If you have carbon brakes, they are most efficient if temperatures are in the range 150 -200 when heavy braking commences.

FlyUK
14th May 2008, 10:29
It also depends how long the fans were on for?! If they were 350 degrees and you taxi from the stand and then turn them on for 5 mins and get airbourne, then you will most likely find that when the wheels go into the bay that you get an ecam saying they are hot (>300) as they will hardly ever cool in the wheel well. The issue you then have is very hot brakes in the wheel well. Not really a great position. If you have 250 degrees with fans on and don't want to delay takeoff then turn the fans off and get airbourne, leaving the gear down for 2 mins. Works well. Obviously an RTO should be considered.

IMHO the takeoff decision was incorrect.

goeasy
14th May 2008, 16:30
I think its common sense, and prudent, once you have fans on to wait for 150deg before takeoff. To do otherwise is outside the limitations. Once the fans are on, you are stuck with lower limit as I understood the temp sensor is not at the friction surface. Therfore the indicated temp may not be the actual temp in the critical zone.

I dont turn them on on the turnround for exactly that reason. Even 350deg will be 200-250 after 20-30min turn and taxi.

PantLoad
14th May 2008, 19:53
Gentlemen,

We are talking about several factors. I will list them:

1. The 300 degree limit is a certification issue. Due to the flash point of Skydrol (It varies a bit, based on individual manufacturer of the Skydrol.), AND due to the fact that the Bus hasn't wheel well fire warning, you are limited to 300 degrees of brake temperature for takeoff. (Typically, the flashpoint of Skydrol is around 425 +/-.) So, ostensibly, if you take off with brake temps at or below 300 degrees (fans-on or fans-off temperature), you'll have plenty of margin. (Yes, I know, you can't take off with fans on...you turn them off before takeoff...but, say you turn off the fans as you're taking the runway for takeoff...and the brake temp at brake release is 300 degrees...well, the actual temp of the brakes is around 425 or so.)

2. Which brings up the next point: Yes, due to the cooling of the brakes by the fans, you'll have an actual brake temperature of around 125 to 150 degrees more...than what is indicated...when the fans are on.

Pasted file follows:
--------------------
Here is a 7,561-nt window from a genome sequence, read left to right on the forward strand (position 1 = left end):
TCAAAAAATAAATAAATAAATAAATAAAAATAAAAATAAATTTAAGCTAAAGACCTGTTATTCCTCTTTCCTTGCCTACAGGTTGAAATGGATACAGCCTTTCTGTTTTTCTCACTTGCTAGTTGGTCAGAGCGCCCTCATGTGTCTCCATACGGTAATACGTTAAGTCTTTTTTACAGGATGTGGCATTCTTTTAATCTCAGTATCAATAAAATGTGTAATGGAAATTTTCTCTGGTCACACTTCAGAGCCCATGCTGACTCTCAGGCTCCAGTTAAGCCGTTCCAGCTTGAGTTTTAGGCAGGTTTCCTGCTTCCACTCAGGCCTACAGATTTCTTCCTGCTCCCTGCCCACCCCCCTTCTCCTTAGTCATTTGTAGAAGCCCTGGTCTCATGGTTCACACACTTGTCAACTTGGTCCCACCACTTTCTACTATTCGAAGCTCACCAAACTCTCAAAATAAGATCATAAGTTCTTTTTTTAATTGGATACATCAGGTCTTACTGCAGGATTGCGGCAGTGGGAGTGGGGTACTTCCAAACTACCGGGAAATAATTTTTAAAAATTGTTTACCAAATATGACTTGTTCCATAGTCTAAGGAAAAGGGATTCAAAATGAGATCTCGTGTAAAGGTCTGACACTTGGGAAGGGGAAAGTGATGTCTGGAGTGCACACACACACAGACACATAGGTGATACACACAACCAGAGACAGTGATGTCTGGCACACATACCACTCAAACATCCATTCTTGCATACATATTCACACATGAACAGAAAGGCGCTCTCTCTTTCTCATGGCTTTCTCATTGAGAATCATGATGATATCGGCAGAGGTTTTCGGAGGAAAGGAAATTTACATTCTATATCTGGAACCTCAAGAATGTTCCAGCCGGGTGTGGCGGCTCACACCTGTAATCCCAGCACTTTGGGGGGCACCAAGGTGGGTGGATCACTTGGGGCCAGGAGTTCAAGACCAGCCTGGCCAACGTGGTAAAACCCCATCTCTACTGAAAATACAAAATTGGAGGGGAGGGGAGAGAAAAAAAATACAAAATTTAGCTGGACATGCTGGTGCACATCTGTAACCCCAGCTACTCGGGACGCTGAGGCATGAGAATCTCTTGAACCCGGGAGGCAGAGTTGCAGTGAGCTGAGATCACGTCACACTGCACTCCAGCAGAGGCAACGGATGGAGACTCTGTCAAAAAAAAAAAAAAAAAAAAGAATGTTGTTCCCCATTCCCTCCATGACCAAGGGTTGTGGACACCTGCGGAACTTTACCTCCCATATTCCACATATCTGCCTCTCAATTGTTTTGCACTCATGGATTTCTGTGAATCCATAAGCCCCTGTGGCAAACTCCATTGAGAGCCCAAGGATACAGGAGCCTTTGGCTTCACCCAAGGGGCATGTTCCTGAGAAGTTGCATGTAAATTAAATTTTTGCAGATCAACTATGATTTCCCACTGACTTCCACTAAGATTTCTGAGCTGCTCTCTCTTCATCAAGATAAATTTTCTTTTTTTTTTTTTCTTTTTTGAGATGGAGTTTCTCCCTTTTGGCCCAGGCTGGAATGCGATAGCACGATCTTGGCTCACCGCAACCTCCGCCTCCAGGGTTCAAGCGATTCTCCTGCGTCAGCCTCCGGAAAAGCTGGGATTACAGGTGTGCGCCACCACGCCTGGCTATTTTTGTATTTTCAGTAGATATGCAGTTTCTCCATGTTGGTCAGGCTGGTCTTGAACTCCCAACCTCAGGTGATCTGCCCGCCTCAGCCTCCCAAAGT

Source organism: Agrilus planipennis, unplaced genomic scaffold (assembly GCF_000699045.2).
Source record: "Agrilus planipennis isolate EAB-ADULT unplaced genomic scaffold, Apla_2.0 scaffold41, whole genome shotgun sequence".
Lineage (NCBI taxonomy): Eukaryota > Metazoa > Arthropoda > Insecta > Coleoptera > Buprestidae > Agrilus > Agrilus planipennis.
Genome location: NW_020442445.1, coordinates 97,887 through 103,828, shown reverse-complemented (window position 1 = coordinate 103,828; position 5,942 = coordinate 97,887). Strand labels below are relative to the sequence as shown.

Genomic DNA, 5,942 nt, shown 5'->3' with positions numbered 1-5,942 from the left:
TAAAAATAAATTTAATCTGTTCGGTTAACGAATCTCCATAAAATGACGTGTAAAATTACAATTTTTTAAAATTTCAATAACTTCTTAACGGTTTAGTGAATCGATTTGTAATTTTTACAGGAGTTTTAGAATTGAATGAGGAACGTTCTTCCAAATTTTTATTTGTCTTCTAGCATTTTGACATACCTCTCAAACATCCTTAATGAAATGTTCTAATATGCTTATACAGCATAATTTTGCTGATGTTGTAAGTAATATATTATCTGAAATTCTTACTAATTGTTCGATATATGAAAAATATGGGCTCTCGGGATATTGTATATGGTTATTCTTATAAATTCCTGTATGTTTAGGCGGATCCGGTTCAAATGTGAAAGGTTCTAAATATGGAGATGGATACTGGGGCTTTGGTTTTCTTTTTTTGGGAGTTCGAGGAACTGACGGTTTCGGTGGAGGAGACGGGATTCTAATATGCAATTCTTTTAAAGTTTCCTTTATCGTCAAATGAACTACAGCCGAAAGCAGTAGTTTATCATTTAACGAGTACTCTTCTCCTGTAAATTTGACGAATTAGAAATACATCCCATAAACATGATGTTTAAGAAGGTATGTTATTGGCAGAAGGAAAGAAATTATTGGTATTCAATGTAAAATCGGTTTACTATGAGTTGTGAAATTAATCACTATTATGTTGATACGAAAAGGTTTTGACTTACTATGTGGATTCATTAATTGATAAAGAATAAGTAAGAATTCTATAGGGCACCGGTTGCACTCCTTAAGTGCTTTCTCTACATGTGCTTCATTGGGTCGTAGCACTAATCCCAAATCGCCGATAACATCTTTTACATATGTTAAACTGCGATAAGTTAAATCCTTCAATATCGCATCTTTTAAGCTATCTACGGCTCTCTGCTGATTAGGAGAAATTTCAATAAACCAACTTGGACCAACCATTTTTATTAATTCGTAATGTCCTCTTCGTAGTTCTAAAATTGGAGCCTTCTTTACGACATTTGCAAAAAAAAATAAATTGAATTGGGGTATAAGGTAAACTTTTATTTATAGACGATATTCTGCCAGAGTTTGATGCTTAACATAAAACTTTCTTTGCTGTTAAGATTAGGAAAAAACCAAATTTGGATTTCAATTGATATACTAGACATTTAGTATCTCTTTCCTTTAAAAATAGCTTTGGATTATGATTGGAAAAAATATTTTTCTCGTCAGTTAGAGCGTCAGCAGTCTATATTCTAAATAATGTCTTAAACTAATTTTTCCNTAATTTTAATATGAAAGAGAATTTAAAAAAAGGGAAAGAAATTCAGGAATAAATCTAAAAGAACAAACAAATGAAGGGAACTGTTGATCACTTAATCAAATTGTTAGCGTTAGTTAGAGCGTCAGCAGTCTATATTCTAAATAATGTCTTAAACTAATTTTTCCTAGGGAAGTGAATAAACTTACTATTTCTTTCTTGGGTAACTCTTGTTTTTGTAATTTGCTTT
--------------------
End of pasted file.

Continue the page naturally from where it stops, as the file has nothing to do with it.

300+125=425.....What a coincidence!!!

3. It's true that carbon brakes wear better when they're a bit warm...not hot! Depending on the brake manufacturer (They all have slightly different engineering data.). However, the stopping capability of the brakes decreases with increases in temperature. Your best stopping capability is with brakes cold. You must not confuse stopping capability with wear...they're two different things.

4. The single-aisle Bus has a little-known caveat. The accelerate stop distances you see published are predicated on the brake temperatures (at brake release for takeoff) being no more than 150 degrees. So, you can take off with brakes at 300 degrees (and be OK with regard to fire in the wheel well), but if you're accelerate-stop limited on your takeoff, you might want to reconsider things. You may or may not get it stopped in the runway available.


If you follow the FCOM and FCTM, you can't go wrong. I hope this clarifies things.


Fly safe,

PantLoad

Dream Land
15th May 2008, 03:02
Great explanation. :ok:

flyingins
15th May 2008, 05:38
Keep it simple.

If you never turned the fans on before departure the maximum brake temperature for take-off is 300 degrees.

If you did turn the fans on? The maximum brake temperature for take-off is 150 degrees.

Nick 1, in your scenario where the temperature is 250 degrees and the fans are on, you must leave the fans on until the temperature reaches 150 degrees, switch them off and then depart. If you had never switched the fans on the limit remains at 300 degrees, so you could depart immediately.

Why? The brake temperature sensors are located in a position immediately next to the flow of air from the fans. When the fans are running the air artificially "cools" the sensors so that they indicate a significantly lower temperature than the actual brake temperature. In reality, with the fans on, an indicated temperature of 150 degrees equates to a "real" brake temperature of 300 degrees.

Returning to the simple part of this;
1) Fans on? Keep them on until 150 degrees is indicated.
2) Fans off? 300 degrees is acceptable for take-off.

PantLoad
15th May 2008, 06:26
Gentlemen,

Flyingins is correct. I was in error. Sorry,


PantLoad

Nick 1
15th May 2008, 07:01
Thank you gentleman....

Dream Land
15th May 2008, 07:06
Clear as mud. :}

lfbb
15th May 2008, 10:52
Great explanations on this post!:ok: